Hunger was our friend. We rolled the course for half an hour in the daylight and then went for a couple of hours out on the highway while the ladies, youngsters and lower grades raced. The course was almost exactly 1 kilometre (0.6mi) with a gentle downhill and slight left curve to the finish. 45 laps of pure pain coming right up.
The race paid down to 8th with a field of 60. Robbie and I were planning on hitting out from about lap 30 one after another until one or the other of us were up the road in a group of 8 or less. A guarantee of prize money (read food and fuel money). We both punctured on lap 7. I love criteriums with their lap out for mechanical problems rule. Roll around to the start/finish area, change wheels and wait for the bunch. No chasing. Perfect.
We were both feeling great and talked through the plan while we lapped away the first 40 minutes. Everything was set for a big cash day hopefully. As we passed the finish line with 15 to go Robbie attacked. A couple of people followed but the bunch didn’t show much interest. As they moved further ahead another rider jumped over to them. The bunch woke up after about 5 laps when the break had over half a lap. I was sitting comfortably in about 8th or 10th wheel staying away from the front to preserve my legs. When it looked like the break would come back I started rolling through and breaking up the rhythm a little. It didn’t work and they were caught.
As the break got swallowed with 7 to go a member of our national development squad counter-attacked. I followed and as we crossed the line with 6 to go the announcer called that a couple of spectators had put a $100 prime on the next lap. That lap was crazy with the bunch trying to get us back. And it was all elbows, knees and headbutts on my piece of road. And $100 in the bank. The pressure was off for the finish. We could eat and refuel the car.
I sat up to go back to the bunch who were only about 50 metres back with 5 to go. As the bunch picked me up Robbie grinned. Then he… didn’t attack. I rolled back up alongside him and asked what was going on. He grinned again and asked “How’s your legs?” “I’ll finish hard.” “OK, I’m going with 2 to go, you’re with Glen and John.” While I was up the road he had built us a team. We had my $100, but for the finish money we were in profit share with 2 lead-out men, half of the state team pursuit team no less.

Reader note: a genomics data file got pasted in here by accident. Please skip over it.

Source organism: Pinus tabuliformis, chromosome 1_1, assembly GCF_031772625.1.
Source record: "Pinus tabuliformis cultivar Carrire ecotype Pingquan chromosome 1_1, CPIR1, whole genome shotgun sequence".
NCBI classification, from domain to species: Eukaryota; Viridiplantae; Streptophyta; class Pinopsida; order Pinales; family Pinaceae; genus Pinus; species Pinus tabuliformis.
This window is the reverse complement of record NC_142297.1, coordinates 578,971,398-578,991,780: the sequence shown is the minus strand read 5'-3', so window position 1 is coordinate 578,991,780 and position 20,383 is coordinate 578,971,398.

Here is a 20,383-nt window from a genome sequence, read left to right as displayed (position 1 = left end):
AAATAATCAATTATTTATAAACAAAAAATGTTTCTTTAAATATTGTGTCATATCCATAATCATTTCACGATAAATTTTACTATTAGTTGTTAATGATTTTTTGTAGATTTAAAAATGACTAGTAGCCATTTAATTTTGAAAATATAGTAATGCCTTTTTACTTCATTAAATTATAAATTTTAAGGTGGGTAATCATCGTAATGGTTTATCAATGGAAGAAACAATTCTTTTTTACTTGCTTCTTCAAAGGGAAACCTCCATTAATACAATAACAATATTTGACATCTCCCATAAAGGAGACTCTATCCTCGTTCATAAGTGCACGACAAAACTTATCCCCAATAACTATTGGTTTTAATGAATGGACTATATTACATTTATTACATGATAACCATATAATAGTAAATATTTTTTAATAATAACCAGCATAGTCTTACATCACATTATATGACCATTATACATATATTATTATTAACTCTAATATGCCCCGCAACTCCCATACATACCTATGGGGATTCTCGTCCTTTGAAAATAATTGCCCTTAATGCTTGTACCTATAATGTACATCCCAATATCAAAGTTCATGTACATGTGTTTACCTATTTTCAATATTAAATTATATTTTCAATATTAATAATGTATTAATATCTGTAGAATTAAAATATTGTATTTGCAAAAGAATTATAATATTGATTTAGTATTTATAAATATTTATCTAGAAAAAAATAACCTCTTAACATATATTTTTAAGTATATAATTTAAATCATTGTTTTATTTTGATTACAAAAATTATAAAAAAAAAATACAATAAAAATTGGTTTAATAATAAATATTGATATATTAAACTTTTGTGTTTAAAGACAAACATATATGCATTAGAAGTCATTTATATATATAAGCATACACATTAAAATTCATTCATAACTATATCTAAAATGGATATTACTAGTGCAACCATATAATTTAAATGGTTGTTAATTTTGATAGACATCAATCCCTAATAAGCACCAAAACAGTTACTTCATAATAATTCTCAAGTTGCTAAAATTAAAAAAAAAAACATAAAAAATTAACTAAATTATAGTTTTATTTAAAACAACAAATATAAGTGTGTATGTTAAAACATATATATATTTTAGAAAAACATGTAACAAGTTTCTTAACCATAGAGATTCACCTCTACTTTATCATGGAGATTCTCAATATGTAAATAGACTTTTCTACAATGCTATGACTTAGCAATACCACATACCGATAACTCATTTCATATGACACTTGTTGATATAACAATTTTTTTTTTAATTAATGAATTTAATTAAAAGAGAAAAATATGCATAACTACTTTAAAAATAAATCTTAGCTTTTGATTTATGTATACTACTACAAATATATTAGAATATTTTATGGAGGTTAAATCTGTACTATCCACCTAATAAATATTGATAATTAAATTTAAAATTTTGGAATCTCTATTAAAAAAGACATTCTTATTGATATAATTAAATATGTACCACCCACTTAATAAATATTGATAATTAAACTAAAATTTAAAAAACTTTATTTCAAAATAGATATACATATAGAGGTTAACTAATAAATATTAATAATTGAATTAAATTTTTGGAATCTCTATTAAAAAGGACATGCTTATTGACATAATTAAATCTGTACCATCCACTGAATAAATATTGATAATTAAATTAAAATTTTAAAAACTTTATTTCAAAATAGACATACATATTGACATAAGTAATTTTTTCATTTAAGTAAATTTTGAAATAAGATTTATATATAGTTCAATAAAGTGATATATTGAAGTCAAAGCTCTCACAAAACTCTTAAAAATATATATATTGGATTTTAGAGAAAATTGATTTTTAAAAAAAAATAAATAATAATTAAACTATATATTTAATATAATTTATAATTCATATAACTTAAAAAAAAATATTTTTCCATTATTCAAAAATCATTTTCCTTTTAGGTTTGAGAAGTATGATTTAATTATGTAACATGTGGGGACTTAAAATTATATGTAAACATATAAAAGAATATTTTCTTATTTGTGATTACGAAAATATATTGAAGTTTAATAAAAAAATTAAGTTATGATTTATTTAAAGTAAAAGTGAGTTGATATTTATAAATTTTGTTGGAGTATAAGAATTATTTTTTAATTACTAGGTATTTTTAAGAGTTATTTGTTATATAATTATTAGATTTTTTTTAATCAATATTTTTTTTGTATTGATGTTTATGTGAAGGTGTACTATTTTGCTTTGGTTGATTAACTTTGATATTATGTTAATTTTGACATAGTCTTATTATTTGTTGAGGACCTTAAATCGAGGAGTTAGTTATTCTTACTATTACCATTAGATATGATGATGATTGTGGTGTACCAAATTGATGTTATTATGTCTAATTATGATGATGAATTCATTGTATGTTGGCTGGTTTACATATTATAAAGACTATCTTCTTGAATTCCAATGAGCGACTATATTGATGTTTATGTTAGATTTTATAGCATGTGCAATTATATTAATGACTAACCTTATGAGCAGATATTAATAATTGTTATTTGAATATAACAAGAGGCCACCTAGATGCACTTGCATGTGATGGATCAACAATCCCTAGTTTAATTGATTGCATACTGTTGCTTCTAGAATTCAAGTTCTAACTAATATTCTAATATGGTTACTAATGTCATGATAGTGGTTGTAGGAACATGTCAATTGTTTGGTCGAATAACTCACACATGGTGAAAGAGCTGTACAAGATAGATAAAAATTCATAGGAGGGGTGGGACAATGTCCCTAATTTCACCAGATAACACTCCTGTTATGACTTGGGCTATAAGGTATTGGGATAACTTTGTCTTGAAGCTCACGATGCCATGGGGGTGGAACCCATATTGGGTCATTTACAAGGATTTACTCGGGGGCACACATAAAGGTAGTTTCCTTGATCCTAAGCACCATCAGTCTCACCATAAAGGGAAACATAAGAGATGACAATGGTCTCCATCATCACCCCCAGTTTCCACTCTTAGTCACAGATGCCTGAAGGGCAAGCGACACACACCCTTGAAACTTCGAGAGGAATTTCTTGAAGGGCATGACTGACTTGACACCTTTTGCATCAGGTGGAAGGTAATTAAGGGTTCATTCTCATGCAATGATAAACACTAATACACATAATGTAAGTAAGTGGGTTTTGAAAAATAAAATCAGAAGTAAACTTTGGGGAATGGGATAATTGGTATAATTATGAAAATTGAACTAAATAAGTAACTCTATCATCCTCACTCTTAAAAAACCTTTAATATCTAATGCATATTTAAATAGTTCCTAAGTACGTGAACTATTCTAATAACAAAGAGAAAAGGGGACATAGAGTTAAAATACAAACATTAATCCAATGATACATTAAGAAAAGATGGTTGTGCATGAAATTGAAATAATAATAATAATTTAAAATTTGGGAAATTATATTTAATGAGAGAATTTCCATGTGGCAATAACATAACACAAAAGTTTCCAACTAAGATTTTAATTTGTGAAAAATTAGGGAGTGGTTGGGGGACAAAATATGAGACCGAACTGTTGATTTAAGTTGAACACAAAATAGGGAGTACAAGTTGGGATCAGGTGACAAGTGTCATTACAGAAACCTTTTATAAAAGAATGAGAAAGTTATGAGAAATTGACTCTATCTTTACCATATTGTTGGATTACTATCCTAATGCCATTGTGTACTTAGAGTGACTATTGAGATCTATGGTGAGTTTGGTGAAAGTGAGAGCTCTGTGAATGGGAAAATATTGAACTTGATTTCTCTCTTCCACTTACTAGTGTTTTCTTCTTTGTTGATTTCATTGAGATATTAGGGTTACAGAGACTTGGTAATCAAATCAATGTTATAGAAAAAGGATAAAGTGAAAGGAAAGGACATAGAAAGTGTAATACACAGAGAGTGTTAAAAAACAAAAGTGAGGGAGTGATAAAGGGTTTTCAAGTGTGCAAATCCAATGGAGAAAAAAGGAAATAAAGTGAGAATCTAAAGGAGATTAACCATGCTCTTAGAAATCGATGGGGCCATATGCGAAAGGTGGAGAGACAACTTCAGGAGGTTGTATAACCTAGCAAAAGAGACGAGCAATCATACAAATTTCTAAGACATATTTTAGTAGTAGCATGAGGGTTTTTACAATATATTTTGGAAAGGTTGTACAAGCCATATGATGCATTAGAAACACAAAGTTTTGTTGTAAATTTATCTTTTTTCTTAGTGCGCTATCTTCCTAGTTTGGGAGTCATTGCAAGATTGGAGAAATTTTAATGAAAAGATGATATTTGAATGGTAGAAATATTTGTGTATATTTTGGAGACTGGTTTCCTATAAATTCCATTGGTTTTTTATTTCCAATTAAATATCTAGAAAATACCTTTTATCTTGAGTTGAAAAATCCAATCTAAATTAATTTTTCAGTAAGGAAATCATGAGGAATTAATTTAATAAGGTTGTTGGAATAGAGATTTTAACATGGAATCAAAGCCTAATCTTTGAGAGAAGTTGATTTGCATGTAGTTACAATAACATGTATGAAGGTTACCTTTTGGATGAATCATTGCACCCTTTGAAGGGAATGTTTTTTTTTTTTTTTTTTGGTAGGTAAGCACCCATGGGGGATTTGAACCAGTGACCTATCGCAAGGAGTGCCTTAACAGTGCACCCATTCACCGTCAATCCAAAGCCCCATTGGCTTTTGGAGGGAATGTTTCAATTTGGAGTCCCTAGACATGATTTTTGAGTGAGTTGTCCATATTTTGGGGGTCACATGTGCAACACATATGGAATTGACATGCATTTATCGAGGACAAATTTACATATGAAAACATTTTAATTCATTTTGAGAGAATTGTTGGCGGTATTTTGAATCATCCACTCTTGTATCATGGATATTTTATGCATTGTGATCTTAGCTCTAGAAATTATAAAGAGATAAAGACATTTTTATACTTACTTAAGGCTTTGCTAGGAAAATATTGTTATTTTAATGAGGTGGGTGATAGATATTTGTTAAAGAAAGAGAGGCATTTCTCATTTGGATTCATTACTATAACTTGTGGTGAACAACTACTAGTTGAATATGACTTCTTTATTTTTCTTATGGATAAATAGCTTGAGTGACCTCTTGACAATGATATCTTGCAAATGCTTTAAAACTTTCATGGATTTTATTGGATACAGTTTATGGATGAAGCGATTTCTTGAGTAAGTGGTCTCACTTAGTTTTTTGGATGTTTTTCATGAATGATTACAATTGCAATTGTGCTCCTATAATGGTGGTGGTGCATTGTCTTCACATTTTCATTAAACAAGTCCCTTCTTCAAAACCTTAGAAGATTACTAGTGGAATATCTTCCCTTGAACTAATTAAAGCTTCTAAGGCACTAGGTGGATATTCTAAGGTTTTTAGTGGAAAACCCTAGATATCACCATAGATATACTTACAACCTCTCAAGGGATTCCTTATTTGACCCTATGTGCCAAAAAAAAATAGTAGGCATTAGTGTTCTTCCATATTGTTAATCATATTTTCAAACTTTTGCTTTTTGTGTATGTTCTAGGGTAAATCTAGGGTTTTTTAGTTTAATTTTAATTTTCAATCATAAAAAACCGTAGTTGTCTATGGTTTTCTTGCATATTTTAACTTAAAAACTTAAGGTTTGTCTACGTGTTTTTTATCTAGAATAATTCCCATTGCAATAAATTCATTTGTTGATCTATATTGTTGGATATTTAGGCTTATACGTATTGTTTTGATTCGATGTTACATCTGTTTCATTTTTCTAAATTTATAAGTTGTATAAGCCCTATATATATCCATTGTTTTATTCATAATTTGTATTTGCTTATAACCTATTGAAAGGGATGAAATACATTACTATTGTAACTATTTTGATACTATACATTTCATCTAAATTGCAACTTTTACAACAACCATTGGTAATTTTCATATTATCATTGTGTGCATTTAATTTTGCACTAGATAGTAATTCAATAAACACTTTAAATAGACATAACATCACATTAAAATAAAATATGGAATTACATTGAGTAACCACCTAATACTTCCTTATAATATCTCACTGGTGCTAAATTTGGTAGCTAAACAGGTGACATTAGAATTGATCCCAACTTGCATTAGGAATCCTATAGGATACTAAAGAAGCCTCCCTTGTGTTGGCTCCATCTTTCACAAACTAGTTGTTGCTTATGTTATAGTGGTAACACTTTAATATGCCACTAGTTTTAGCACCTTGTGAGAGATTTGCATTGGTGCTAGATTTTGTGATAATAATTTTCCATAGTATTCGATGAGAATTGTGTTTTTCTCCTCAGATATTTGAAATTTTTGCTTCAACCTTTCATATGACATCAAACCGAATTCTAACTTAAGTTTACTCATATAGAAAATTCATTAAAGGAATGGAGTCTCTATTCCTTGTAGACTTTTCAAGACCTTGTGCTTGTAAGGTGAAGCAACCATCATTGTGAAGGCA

4 to go. Attacks were going all over the place. And our pursuiters were grinding on the front, just dragging it all back.
3 to go. Most of the serious attacks were over. A couple of solo hopefuls were having a stab. As the bunch hit the last corner of lap 3 Robbie was in 3rd wheel. And then he was gone. 10 metres. 20 metres. 30 metres. The bunch was confused. Our hard chasers were sitting up. A couple of guys started hammering at the front but they were badly isolated with the 2 pursuiters behind them not helping and me in 5th.
We took the bell in that configuration and swept through the next corner smoothly at about 45kph (28mph). As we hit the third last corner the pursuiters surged and we ran the back straight at 55kph (34mph). For me, everything was in slow motion, the zone. I was sitting tight up behind Glen with John pulling hard. As we hit the second last corner John peeled off and Glen accelerated through the corner. I checked my gear for the sprint and my computer was registering 58kph (36mph) in the short straight before the last corner.
As we hit the last corner I checked where Robbie was. I didn’t want to go too early and drag anyone past him, but he was still about 80 metres away with only 350 to go. I stayed behind Glen a little longer and he seemed to still be accelerating. I glanced at the cluster one last time and then the computer. 61kph (38mph).
With a slight left curve to the finish, at the exact moment that I got out of my seat to go, Glen eased to the right about 10 inches. Perfect. 200 to go and I was out of my seat. I heard someone swear and looked over my right shoulder to see Glen belting someone in the shoulder with his head. The bunch was spread out across the road but they all seemed to be moving backwards. Check forward. Check back. Check forward. Robbie was almost home. As he raised his hands for the win, so did I. Half a length behind him. Matching jerseys, matching salutes and somehow nobody managed to get a photo.
Somewhere along the finishing straight my computer had collected a maximum of 74kph (46mph). We gave half the finish line money to John and Glen, $400. Glen held on for 6th and added $60 to his pot. Robbie and I had $500 with the prime money included. Our faith was repaid.
We packed the bikes in the car for the 4th time that weekend and headed to Sizzler. For an overdue breakfast and lunch, as well as dinner. Followed by the 350km (217mi) drive home.